Daily Archives: January 16, 2012

“THAT’S GROOVY, MAN!”: EV FAREY and FRIENDS (January 15, 2011)

Thanks to the good offices of Rae Ann Berry and the NOJCNC (New Orleans Jazz Club of Northern California) http://www.nojcnc.org/ the Beloved and I wended our way yesterday afternoon — Sunday, January 15, 2011 — to CHAMPA, a Thai-Vietnamese restaurant in El Sobrante, California, to hear Ev Farey’s and Friends (an extra-special version of Bill Reinhart’s Port City Jazz Band).

The band featured Ev on cornet; Clint Baker on drums and vocals; Robert Young on piano and vocals; Bill Carter on clarinet; Steve Drivon on trombone (the esteemed Jim Klippert sat in on a few numbers, making a trombone section), Stewart Zank on banjo; Bill Reinhart on bass.

It was a good band.  No surprise to me once I saw some of its members.  Farey is a veteran who has a lovely middle-register sound and conception: his phrases build on one another and have surprises concealed in them.  Bill Carter is a heroic voyager: an honor to meet him and Robert Young in person.  And to watch and hear the energetic Mr. Klippert.  The other fellows on the stand created ringing melodies and kept good elastic time.

As for multi-instrumentalist Baker, I don’t think anyone should be allowed to visit the Golden State without hearing Clint play live.  If he’s not here, you just have to wait patiently until he returns.

Here  are two selections — representative and groovy.

An exuberant WHEN MY DREAMBOAT COMES HOME with a vocal by the temporarily invisible Robert Young — my camera angle, not his insubstantiality, is at fault:

And a gutty CARELESS LOVE with a vocal by Clint Baker, who moans about what happened to him:

Learn more about the Port City Jazz Band (they have two CDs) here.  And if you would like to see and hear more videos from that pleasant afternoon, do visit Rae Ann’s YouTube channel (“SFRaeAnn”); she was there with camera and tripod as well.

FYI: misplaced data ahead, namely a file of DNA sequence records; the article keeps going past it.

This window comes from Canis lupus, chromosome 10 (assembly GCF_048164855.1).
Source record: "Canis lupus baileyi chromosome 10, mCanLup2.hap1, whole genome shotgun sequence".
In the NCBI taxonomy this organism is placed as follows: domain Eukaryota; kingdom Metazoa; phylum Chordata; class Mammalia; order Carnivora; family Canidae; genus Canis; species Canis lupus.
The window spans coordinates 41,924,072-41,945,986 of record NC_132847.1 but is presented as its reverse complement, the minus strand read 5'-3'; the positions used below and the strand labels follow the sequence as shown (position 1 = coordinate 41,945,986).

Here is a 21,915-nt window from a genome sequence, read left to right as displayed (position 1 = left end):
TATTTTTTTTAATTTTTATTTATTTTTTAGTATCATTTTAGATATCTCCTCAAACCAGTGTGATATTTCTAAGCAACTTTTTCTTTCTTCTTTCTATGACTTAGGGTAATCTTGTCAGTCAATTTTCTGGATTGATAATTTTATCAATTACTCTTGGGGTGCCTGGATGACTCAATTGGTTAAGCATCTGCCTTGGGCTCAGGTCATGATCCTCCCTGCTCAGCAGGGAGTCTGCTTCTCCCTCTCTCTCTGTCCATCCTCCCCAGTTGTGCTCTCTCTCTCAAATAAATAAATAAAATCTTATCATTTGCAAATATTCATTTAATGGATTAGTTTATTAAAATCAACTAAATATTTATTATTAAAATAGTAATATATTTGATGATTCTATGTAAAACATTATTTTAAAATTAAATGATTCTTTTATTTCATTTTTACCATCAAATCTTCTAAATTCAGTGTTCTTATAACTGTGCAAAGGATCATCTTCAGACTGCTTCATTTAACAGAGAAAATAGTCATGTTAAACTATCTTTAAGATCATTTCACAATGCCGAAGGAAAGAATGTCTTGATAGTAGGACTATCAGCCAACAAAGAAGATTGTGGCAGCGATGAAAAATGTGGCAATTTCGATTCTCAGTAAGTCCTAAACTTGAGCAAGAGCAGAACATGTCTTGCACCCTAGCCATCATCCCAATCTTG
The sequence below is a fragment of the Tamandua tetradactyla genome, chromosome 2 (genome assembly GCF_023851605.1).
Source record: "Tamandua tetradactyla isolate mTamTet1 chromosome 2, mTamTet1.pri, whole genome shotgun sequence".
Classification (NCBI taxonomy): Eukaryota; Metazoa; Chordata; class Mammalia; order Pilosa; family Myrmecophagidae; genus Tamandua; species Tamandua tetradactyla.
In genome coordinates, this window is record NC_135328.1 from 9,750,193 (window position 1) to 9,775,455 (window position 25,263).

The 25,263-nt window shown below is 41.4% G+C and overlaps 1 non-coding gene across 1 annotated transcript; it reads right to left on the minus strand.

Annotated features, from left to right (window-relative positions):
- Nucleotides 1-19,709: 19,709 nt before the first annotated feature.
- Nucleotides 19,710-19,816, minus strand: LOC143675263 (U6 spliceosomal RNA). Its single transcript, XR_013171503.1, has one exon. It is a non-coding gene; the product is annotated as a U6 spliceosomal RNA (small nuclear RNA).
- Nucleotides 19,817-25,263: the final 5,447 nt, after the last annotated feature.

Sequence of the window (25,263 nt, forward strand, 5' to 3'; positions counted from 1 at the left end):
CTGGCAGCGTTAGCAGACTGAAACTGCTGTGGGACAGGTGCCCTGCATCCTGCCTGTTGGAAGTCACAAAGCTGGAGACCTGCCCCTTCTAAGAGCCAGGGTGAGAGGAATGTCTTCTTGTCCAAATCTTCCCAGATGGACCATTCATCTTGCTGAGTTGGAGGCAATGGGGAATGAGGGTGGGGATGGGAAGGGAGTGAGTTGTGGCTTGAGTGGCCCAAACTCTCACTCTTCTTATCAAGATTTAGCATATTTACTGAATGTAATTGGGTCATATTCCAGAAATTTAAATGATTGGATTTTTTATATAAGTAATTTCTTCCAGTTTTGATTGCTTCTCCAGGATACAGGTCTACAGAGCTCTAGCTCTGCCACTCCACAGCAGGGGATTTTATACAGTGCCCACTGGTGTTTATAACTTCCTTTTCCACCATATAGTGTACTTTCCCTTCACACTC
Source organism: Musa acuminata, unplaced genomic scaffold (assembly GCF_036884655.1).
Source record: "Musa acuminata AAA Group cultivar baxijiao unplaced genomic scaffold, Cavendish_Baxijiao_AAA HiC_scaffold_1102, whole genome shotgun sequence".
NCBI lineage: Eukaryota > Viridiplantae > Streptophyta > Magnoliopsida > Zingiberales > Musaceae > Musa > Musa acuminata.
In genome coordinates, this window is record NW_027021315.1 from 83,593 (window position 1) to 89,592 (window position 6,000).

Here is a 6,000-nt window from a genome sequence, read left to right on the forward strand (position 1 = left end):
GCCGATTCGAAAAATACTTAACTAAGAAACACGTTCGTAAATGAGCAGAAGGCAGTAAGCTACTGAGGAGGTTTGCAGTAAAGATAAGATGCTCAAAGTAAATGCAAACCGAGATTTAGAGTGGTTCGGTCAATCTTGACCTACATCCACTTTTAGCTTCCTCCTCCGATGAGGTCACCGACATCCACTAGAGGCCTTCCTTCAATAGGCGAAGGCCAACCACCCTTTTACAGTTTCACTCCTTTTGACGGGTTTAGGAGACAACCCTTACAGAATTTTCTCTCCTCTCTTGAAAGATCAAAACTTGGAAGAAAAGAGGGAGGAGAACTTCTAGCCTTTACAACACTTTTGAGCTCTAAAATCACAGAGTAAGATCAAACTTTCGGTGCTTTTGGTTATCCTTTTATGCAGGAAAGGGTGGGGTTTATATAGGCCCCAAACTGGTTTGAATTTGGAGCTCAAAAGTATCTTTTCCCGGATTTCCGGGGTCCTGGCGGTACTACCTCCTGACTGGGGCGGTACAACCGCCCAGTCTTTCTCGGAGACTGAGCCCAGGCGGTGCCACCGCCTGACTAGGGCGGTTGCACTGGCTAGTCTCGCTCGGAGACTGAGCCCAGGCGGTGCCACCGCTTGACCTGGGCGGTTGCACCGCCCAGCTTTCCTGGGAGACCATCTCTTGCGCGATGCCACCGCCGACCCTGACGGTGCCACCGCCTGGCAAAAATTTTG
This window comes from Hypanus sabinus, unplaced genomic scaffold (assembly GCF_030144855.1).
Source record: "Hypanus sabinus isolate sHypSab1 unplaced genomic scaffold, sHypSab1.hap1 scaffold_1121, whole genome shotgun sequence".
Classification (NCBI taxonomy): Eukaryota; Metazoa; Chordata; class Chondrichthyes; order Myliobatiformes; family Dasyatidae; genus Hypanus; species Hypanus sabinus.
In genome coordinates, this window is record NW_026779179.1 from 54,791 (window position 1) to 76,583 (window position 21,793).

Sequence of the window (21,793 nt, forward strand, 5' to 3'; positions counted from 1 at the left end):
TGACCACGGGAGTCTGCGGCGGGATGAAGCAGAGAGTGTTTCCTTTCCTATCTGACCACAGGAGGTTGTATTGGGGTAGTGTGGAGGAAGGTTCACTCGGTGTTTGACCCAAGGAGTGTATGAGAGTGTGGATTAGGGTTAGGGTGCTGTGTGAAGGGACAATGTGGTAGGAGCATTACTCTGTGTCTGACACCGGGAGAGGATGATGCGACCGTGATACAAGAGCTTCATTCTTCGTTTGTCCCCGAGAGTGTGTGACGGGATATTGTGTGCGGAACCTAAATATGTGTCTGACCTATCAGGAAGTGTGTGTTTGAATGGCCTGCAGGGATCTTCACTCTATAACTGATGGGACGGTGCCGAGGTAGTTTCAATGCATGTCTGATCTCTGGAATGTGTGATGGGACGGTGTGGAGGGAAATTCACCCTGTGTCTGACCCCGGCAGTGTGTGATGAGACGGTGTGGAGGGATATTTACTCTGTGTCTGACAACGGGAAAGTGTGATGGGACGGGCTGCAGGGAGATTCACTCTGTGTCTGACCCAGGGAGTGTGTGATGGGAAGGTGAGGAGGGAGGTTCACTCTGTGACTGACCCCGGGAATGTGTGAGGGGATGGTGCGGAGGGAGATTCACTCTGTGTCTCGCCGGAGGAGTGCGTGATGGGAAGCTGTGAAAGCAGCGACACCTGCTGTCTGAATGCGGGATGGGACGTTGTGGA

Uwe Zanisch, whose blog SATCHMOTUBE (satchmotube) chronicles the appearances of Louis Armstrong on television and film, let me know about this marvel — three minutes of amazement.

But the real Onlie Begetter is the jazz-on-film scholar Franz Hoffmann, who specializes in Red Allen, J. C. Higginbotham, and their friends: his YouTube channel can be found here.

What’s all this about?  I will let Franz explain — but how about live sound footage of Louis and his big band playing a dance in 1938?  Intriguing?

8/9/30 poss. Baton Rouge, Old Fellows Temple for white public – Hearst Metrotone News, LOUIS ARMSTRONG (t, v) & HIS ORCH.: Shelton Hemphill, Otis Johnson, Red Allen (t) Wilbur DeParis, George Washington, J.C.Higginbotham (tb) Albert Nicholas (cl, ts) Rupert Cole, Charlie Holmes (cl,as) Bingie Madison (cl, ts) Luis Russell (p) Lee Blair (g) Pops Foster (b) Paul Barbarin (d) 2:56 MEDLEY: SKELETON IN THE CLOSET – SWING THAT MUSIC – CONFESSIN´

My late friend Dr.Klaus Stratemann wrote in his Louis Armstrong-film book (pages 93-94): parts of this footage with the first two tracks originally came to the attention of Armstrong enthusiasts in a 1969 documentary by Francois Rossif (“Why America”). In 1971, another clip of “The Skeleton…” was used in an Armstrong TV-obituary, with dubbed over narration….

Charlie Holmes denied a suggested Oct. 16th New Orleans location where they played for a larger auditorium. Possibly the Hearst team had come with Armstrong from L.A. who joined at 9/30/38 Baton Rouge where the played the first eve for white publicity and dancers.  I separated several very short silent reed-section clips out of a 1999 BBC-Armstrong documentation, which used probably a longer very clean David Chertok´s Armstrong-footage and mixed them with the below known Medley with new syncrone sound from recorded “Swing That Music” -100% identical with the known MEDLEY sound. Who owns the original complete reel now?  The Hearst News Team filmed in general without soundtrack and remixed that.  Rather mysterious is the black male dancer among the other white dancers — either also a fake mixed in or it suggests another location than on the Octorber-tour in the US-Southern States. (Franz Hoffmann — Red Allen Bio Disco in four parts on pdf-files with chapter-5: Louis Armstrong “Day By Day 1937-1940”).

I confess to being less the scholar than Professor Hoffmann.  I don’t worry about the particular date in 1938.  I am simply enthralled.  This is marvelous stuff.  And when Louis kisses his “little Selmer trumpet” so sweetly . . . we would kiss him if he were alive in person to recieve it.  SWING THAT MUSIC, indeed!